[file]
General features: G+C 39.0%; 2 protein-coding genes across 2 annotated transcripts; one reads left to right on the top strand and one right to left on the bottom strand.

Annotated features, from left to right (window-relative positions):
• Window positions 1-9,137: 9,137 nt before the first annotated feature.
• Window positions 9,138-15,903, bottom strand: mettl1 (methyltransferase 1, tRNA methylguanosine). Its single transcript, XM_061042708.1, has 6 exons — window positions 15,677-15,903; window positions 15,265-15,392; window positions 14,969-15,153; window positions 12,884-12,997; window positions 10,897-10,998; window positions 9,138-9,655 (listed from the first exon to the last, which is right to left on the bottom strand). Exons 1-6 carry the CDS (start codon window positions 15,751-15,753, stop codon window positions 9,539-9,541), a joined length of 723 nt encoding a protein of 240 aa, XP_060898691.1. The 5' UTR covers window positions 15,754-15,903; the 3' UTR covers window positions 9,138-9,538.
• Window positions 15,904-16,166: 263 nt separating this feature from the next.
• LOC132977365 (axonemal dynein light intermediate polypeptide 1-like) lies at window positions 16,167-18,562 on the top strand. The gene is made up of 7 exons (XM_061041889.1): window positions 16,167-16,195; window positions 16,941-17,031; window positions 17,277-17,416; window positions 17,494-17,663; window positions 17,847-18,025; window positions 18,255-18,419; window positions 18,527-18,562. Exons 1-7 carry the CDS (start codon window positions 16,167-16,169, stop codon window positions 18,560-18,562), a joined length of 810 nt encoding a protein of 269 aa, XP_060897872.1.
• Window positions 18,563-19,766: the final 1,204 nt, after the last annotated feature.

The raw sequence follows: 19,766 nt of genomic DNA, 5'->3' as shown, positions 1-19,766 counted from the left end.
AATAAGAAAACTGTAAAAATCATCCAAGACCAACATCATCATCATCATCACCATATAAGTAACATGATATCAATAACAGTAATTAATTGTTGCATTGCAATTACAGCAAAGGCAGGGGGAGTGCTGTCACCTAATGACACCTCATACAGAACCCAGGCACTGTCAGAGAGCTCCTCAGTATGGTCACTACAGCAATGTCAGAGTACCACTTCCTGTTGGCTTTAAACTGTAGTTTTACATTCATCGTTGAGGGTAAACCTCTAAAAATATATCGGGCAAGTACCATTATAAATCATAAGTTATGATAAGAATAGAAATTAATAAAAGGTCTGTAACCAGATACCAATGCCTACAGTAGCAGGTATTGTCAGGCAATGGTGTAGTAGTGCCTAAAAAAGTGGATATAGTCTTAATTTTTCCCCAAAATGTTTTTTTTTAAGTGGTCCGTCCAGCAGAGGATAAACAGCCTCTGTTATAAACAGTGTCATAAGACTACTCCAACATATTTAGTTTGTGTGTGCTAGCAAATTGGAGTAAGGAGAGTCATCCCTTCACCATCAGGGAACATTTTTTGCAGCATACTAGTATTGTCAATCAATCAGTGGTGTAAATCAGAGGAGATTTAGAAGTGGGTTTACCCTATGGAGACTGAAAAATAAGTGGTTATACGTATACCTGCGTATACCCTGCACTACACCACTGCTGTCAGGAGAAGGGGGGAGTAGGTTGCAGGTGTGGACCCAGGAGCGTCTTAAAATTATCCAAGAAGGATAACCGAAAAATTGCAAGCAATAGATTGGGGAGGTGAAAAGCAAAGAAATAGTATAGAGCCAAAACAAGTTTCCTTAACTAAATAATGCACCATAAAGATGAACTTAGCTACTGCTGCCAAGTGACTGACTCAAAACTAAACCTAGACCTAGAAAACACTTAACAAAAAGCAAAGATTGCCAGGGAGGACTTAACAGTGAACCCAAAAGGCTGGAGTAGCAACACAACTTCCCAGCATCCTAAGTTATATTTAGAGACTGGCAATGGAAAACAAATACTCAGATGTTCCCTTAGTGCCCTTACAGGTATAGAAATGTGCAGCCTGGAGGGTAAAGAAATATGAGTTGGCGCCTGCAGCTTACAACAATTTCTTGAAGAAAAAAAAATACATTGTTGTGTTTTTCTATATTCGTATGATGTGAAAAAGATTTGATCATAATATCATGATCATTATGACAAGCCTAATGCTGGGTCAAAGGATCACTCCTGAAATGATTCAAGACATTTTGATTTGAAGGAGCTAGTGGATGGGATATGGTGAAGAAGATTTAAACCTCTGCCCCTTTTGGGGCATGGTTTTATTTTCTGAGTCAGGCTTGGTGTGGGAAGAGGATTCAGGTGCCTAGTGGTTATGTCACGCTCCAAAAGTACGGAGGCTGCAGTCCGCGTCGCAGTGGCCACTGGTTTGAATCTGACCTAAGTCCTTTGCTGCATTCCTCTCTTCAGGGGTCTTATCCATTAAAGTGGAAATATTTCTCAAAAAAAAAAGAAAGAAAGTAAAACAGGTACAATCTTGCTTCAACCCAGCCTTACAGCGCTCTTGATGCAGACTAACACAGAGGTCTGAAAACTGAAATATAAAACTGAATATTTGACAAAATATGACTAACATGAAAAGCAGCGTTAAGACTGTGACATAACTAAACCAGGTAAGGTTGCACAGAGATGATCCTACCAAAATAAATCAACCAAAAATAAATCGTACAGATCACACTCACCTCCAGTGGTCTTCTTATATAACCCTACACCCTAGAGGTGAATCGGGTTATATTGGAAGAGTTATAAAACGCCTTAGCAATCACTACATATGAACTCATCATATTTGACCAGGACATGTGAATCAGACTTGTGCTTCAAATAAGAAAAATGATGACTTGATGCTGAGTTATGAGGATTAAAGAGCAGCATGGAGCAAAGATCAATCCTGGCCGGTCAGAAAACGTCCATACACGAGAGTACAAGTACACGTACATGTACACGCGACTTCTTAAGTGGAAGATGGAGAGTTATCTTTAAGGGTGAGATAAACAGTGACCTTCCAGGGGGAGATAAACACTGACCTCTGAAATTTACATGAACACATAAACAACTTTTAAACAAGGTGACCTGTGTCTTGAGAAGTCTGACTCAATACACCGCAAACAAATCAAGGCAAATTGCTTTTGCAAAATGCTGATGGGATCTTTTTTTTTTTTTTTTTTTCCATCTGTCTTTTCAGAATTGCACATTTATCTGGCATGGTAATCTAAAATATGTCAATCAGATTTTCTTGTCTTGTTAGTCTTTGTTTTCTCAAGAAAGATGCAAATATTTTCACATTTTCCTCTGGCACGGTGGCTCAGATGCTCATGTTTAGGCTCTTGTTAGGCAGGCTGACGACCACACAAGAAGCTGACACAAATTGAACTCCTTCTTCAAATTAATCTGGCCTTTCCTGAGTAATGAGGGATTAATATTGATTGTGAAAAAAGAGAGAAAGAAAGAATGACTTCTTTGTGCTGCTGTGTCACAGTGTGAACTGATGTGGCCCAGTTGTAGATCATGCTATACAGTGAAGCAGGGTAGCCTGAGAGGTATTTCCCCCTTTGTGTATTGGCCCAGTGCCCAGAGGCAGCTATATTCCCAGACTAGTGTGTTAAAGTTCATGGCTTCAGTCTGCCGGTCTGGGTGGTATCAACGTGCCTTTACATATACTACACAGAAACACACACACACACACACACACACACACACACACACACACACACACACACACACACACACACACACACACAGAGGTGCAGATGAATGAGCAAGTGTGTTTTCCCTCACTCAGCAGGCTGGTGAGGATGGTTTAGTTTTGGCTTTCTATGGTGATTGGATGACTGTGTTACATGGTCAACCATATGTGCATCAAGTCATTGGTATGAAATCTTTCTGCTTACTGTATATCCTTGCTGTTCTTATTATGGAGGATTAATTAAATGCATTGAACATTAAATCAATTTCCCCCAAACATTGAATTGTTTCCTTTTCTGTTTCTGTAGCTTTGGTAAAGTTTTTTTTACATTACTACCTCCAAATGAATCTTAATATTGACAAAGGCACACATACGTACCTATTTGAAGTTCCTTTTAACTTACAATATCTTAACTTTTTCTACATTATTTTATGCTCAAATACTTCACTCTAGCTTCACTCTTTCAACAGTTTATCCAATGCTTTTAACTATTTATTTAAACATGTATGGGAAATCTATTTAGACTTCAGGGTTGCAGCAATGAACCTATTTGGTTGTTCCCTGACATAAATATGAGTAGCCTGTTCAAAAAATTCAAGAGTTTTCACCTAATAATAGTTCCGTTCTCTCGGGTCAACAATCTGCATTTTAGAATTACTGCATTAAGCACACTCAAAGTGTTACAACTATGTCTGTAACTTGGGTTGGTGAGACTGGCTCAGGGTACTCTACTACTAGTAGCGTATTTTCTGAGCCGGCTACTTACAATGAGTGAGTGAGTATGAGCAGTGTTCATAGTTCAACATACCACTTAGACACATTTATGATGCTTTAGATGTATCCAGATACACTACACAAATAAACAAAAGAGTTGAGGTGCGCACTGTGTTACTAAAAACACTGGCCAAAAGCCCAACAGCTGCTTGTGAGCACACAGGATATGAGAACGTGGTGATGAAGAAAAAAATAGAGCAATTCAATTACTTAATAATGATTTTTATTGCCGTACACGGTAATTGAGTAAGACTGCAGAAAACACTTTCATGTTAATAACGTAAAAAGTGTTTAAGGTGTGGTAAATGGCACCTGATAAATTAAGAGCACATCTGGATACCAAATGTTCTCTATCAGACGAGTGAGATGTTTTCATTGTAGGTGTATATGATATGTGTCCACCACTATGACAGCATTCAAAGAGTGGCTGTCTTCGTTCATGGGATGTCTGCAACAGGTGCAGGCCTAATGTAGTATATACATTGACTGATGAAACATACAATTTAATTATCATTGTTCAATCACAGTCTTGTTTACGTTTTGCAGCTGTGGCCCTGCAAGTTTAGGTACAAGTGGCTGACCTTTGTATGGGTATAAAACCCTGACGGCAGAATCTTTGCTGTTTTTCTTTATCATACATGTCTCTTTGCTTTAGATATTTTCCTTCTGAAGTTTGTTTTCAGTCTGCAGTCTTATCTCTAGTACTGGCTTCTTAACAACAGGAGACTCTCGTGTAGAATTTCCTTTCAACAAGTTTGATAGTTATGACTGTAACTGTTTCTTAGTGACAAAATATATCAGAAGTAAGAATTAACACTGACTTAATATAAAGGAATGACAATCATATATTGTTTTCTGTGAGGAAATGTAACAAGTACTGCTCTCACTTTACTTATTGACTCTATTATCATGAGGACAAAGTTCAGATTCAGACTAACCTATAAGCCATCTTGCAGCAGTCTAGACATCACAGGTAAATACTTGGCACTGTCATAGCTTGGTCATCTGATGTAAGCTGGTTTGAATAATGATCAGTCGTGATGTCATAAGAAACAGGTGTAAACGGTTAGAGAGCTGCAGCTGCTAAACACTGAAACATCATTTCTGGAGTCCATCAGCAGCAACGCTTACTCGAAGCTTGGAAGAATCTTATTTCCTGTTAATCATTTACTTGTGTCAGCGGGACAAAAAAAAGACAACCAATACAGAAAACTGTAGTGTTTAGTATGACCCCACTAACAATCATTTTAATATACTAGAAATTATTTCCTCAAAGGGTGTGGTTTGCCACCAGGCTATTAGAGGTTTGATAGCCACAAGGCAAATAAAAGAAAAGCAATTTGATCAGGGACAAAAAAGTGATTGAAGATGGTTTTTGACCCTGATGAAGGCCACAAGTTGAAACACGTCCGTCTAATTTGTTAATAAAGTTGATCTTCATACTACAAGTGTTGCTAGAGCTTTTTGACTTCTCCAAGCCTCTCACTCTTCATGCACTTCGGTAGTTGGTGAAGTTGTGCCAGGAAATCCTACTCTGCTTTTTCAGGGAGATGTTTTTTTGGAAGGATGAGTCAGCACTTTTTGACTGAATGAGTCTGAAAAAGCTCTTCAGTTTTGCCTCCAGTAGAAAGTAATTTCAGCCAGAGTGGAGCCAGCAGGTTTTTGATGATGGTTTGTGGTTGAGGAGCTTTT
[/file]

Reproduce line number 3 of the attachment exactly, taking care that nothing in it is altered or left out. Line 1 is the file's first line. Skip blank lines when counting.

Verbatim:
• Window positions 1-9,137: 9,137 nt before the first annotated feature.